The nature of the apocalypse is left largely offstage. There are some faint suggestions that some sort of war was involved at one point. However it isn’t clear if the war was a cause of the apocalypse, or rather a consequence of Gaia’s ongoing decline. Also, the main factor seems to have been toxic pollution – people are dimly aware of this in the setting, and there is a sort of half-recognition of their own culpability in the world’s death, but the details have been lost to time. We don’t even know how long it’s been since the fall of the old world. It’s certainly been decades, and possibly centuries. I liked the sense of unresolved mystery that hangs over all of this.
Technology in Eva’s world isn’t extinct, but is certainly unusual. Electricity is encountered twice in the book, once at Jallow’s town (which has a generator) and later on at Ship’s Bay (whose generator is apparently used just to run some seaside fairy lights, a record player and a sliding door). There’s also one journey on a train, which Eva finds to be both a liberating and nearly-overwhelming experience. There are, however, no computers to be seen anywhere.
The people in Eva’s world have all been marked by their experiences. By our standards, everyone is at least a bit unhinged. Some of them are extremely unhinged, and surface appearances are no guide. (Steel turns out to be much less sane than he initially appears; despite living by theft and being a serial womaniser, Sail is arguably the most balanced out of the three.)
Also, there is no problem at all with gay or bi invisibility here, although the details would be rather spoilerific.
What Could Be Problematic
Hahahaha – oh my. Where to start?
It’s worth keeping in mind that this is a book about a brutal, broken world. (The world itself is arguably a fourth main character here.) That’s going to leave a mark on the people in it, and it has left a mark. Of course, plenty of the people are quite good at adding extra little bits of nasty all by themselves. Plenty of nasty things happen, probably too many to be worth listing. Be aware that if you read this one, things break and people die. Quite regularly.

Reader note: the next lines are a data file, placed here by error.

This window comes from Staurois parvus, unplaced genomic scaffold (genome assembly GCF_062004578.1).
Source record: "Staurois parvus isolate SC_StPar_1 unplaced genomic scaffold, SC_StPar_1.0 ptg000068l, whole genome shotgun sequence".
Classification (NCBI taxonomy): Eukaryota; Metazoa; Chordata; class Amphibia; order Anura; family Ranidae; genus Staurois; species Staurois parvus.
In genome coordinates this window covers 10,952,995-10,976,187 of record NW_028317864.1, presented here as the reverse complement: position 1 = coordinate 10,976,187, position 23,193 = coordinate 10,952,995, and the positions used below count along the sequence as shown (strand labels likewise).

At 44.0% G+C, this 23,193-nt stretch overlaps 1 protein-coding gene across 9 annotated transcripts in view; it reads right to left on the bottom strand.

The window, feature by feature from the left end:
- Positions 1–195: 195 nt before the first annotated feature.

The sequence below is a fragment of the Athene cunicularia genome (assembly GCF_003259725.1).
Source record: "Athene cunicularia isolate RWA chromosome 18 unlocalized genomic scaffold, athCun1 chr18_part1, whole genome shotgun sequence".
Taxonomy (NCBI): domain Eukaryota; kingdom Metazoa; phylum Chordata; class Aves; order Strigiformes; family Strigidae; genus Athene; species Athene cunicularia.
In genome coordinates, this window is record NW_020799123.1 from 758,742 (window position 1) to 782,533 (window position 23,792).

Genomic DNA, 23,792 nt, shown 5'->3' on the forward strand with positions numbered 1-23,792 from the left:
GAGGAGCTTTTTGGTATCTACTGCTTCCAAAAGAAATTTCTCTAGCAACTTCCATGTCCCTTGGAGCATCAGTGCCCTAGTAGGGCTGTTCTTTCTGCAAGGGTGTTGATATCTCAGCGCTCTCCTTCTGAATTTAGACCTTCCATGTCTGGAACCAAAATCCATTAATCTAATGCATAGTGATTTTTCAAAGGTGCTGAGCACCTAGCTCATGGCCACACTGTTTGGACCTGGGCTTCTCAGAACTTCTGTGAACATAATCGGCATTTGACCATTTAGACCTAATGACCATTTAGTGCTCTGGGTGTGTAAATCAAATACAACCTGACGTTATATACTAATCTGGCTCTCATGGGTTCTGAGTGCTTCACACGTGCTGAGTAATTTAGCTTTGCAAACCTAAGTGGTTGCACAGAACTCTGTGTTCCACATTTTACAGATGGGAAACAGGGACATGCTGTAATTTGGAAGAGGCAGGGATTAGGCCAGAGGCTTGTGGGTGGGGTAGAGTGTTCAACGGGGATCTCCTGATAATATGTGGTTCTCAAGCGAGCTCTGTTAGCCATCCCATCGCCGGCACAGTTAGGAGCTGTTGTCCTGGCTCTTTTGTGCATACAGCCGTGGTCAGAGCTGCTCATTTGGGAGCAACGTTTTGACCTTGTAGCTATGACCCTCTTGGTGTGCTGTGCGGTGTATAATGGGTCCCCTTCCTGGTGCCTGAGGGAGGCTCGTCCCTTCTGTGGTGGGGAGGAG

The dynamics of Eva’s relationships with Sail and Steel are tinged with the same madness that infects the world around them. Eva lurches from concerned to crazed and back again with the same demented frequency that the weather outside changes. While the balance changes within the relationship, the same feeling of faint ill health hangs over all of it. Is this love, or is it obsession? Is there even a difference in this context?
(But then, this is a novel about a world gone mad. Perhaps survival here demands some madness too? After all, for all of their manifest dysfunction, the characters do manage to survive, so who are we to judge?)
Lastly, the general feel of the book is pretty bleak. While the ending isn’t hopeless, it isn’t clear how much of a future the trio have. There seems to be an implication that the world is still getting worse (the tainted water supply at Foulmarsh, the purported worsening of the weather and the obviously-dead state of the sea when they finally reach it). Is the world going to finally die entirely, some years beyond the last page of the book? We don’t know, but the omens are ominous.
Read this book if you want something different from cozy catastrophes. Read this book if you like a bit of eco-gothic horror mixed in with your SFF, and if you have a soft spot for tales of mysterious revenge.
However, if existential bleakness, regular violence and romances-touched-with-madness don’t work for you, then this book may not either.